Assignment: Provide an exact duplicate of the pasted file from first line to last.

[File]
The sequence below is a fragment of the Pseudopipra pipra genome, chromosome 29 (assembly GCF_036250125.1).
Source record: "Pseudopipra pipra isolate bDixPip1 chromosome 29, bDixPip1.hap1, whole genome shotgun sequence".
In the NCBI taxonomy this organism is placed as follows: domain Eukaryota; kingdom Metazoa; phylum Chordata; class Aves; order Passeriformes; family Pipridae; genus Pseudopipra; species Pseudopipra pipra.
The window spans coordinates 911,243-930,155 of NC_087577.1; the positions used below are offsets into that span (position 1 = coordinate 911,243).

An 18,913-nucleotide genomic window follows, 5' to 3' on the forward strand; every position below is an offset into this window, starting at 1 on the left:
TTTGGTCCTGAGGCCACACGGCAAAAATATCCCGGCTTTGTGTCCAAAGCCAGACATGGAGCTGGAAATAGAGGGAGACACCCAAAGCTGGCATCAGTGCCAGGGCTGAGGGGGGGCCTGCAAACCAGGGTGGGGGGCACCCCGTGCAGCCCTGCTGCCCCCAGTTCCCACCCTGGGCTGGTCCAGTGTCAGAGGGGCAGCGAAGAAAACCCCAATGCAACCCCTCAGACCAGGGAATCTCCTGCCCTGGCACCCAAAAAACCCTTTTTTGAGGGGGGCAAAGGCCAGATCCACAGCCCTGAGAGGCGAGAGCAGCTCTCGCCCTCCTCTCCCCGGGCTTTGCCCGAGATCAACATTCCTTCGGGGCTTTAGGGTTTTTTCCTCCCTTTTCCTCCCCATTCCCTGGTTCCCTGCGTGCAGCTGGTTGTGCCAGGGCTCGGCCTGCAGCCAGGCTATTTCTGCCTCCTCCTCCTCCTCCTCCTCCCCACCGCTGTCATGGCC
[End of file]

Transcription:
The sequence below is a fragment of the Pseudopipra pipra genome, chromosome 29 (assembly GCF_036250125.1).
Source record: "Pseudopipra pipra isolate bDixPip1 chromosome 29, bDixPip1.hap1, whole genome shotgun sequence".
In the NCBI taxonomy this organism is placed as follows: domain Eukaryota; kingdom Metazoa; phylum Chordata; class Aves; order Passeriformes; family Pipridae; genus Pseudopipra; species Pseudopipra pipra.
The window spans coordinates 911,243-930,155 of NC_087577.1; the positions used below are offsets into that span (position 1 = coordinate 911,243).

An 18,913-nucleotide genomic window follows, 5' to 3' on the forward strand; every position below is an offset into this window, starting at 1 on the left:
TTTGGTCCTGAGGCCACACGGCAAAAATATCCCGGCTTTGTGTCCAAAGCCAGACATGGAGCTGGAAATAGAGGGAGACACCCAAAGCTGGCATCAGTGCCAGGGCTGAGGGGGGGCCTGCAAACCAGGGTGGGGGGCACCCCGTGCAGCCCTGCTGCCCCCAGTTCCCACCCTGGGCTGGTCCAGTGTCAGAGGGGCAGCGAAGAAAACCCCAATGCAACCCCTCAGACCAGGGAATCTCCTGCCCTGGCACCCAAAAAACCCTTTTTTGAGGGGGGCAAAGGCCAGATCCACAGCCCTGAGAGGCGAGAGCAGCTCTCGCCCTCCTCTCCCCGGGCTTTGCCCGAGATCAACATTCCTTCGGGGCTTTAGGGTTTTTTCCTCCCTTTTCCTCCCCATTCCCTGGTTCCCTGCGTGCAGCTGGTTGTGCCAGGGCTCGGCCTGCAGCCAGGCTATTTCTGCCTCCTCCTCCTCCTCCTCCTCCCCACCGCTGTCATGGCC